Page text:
The Minnesota Court of Appeals ruled Monday that a controversial wind farm proposed for Goodhue County does not have to abide by setback rules established by county commissioners because state regulators had good cause to disregard them when it granted a permit for the project.
The appeal was filed by a group of citizens who have been fighting the 50-turbine energy project for two years, arguing that noise and “shadow flicker” from the 400-foot high turbines could harm the health of nearby residents.
In its decision, the appeals court said that state law requires the state Public Utilities Commission (PUC) to accept county ordinances – unless the commission has good cause not to apply them.
In this case, the county wanted the company, AWA Goodhue Wind, to put the towers at least 10 rotor diameters back from property lines, or about 2,700 feet. Instead, in 2011 the PUC decided after a three-day hearing before an administrative law judge that the setback only had to be 1,500 feet.
The county’s rule would have made the project impossible to construct, the PUC found, and there was no evidence that shadow flicker or noise would cause harm to residents. County officials testified that the 10-rotor setback was designed to eliminate all noise and flicker exposure in order to avoid the costs of modeling and measuring the actual impact.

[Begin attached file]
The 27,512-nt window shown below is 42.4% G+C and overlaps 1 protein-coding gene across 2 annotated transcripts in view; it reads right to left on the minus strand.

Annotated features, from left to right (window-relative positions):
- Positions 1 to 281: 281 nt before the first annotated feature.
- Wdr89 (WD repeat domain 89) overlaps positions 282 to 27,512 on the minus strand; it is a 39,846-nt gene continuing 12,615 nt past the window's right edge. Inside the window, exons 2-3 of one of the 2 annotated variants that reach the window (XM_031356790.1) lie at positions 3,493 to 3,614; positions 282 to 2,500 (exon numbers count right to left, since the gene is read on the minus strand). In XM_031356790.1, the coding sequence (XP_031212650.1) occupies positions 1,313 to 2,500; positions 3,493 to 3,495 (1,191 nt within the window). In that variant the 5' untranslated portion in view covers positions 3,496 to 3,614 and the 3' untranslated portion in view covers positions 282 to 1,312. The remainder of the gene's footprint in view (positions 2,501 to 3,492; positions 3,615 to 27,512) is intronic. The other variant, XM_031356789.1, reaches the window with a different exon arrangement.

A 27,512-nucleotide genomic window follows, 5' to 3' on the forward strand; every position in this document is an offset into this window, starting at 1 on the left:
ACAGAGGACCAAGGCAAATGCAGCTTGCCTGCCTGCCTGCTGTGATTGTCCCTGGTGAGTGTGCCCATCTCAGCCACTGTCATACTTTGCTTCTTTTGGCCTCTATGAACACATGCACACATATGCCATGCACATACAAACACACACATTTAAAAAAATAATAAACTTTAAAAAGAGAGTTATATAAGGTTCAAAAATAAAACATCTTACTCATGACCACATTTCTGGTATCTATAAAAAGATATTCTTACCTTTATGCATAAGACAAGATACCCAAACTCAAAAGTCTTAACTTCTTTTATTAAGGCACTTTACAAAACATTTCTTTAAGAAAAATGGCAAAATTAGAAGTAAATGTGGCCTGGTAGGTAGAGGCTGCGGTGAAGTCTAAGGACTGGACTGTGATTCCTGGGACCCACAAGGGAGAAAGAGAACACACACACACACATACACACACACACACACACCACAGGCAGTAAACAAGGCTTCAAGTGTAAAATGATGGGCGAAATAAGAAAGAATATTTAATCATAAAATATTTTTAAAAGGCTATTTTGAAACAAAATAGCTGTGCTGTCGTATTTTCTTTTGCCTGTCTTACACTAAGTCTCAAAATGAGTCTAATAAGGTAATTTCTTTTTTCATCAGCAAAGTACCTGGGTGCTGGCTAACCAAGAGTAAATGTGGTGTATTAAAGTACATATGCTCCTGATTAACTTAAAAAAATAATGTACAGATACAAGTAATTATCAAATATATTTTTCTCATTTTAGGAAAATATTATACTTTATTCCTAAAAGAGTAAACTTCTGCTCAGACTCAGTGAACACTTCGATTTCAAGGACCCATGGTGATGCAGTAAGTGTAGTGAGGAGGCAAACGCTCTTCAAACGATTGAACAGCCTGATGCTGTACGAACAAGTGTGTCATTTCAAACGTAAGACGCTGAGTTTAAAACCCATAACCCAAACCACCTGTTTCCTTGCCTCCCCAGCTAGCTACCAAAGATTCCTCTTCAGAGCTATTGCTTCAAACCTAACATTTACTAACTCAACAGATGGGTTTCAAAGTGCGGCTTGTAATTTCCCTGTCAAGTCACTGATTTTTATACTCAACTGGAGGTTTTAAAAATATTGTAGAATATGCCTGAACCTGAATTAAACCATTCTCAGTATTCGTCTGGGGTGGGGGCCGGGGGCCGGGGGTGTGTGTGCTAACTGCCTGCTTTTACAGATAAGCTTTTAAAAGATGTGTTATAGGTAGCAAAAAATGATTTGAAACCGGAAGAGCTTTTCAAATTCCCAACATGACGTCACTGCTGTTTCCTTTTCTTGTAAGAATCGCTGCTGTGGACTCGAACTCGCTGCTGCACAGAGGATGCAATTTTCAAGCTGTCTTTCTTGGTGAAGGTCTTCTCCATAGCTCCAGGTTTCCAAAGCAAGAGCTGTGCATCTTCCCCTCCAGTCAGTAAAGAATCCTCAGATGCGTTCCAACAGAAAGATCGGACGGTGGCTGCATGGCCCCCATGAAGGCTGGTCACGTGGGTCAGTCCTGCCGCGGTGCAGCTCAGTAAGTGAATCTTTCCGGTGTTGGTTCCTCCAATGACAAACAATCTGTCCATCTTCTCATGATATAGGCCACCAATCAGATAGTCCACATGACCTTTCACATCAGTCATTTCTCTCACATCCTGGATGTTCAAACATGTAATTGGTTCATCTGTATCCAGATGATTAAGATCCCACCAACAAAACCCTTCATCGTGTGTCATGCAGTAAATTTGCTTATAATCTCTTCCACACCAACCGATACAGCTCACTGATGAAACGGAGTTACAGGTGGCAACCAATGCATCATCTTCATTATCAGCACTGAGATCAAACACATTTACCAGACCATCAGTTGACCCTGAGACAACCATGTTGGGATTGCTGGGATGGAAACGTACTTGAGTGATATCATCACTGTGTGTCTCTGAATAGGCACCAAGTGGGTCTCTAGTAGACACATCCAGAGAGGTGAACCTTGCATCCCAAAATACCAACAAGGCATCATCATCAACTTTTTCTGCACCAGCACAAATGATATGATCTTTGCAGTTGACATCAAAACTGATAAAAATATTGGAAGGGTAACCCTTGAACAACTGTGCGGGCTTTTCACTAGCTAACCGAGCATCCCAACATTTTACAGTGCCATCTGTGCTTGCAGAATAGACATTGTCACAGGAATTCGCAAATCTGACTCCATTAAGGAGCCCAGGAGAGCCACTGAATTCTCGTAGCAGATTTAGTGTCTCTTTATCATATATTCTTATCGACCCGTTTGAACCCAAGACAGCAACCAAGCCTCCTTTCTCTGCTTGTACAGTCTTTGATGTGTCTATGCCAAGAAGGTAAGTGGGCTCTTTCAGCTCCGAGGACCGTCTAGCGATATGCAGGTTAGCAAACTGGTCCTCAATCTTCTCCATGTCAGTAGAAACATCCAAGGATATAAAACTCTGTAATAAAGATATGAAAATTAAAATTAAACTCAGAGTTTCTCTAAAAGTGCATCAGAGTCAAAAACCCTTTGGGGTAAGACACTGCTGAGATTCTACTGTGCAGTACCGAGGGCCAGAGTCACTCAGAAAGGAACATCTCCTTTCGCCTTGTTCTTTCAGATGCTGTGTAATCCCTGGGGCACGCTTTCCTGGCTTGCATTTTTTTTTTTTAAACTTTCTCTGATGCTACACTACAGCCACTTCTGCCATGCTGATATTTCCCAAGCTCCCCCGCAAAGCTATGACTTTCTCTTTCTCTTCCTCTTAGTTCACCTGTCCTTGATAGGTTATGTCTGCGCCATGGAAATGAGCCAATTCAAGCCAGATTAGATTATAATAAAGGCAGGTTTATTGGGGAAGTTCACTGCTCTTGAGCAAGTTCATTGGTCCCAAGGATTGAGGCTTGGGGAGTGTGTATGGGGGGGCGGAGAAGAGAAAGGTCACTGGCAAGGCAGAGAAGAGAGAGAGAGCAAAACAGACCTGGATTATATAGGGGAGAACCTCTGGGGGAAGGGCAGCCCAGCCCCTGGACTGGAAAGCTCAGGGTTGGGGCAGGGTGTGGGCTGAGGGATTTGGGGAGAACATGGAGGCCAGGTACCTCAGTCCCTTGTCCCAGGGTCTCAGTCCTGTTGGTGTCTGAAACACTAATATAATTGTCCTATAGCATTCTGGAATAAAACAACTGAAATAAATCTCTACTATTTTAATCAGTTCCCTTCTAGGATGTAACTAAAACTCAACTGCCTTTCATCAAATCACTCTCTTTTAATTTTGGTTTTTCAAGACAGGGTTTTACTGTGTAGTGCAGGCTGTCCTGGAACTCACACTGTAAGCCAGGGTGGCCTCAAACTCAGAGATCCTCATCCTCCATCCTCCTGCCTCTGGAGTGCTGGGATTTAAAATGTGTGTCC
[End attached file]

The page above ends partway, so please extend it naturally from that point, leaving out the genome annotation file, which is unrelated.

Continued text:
The citizen’s group, called the Coalition for Sensible Siting, said it was disappointed by the court ruling, but had not decided whether to appeal to the Minnesota Supreme Court.
Meanwhile, the wind company is still trying to meet a separate set of requirements laid out by the PUC and the federal government on a plan to protect local wildlife. The project has raised concerns about its potential impact on eagles, because it is considered a high-use area for the federally protected birds and some species of bats.
Construction has been delayed while the company conducts research to determine the potential impact on wildlife, and how the project can be designed to protect them, a requirement of the PUC permit.
It is also applying for a permit with the U.S. Fish and Wildlife Service that would protect it from legal action if any eagles are killed by the turbines.
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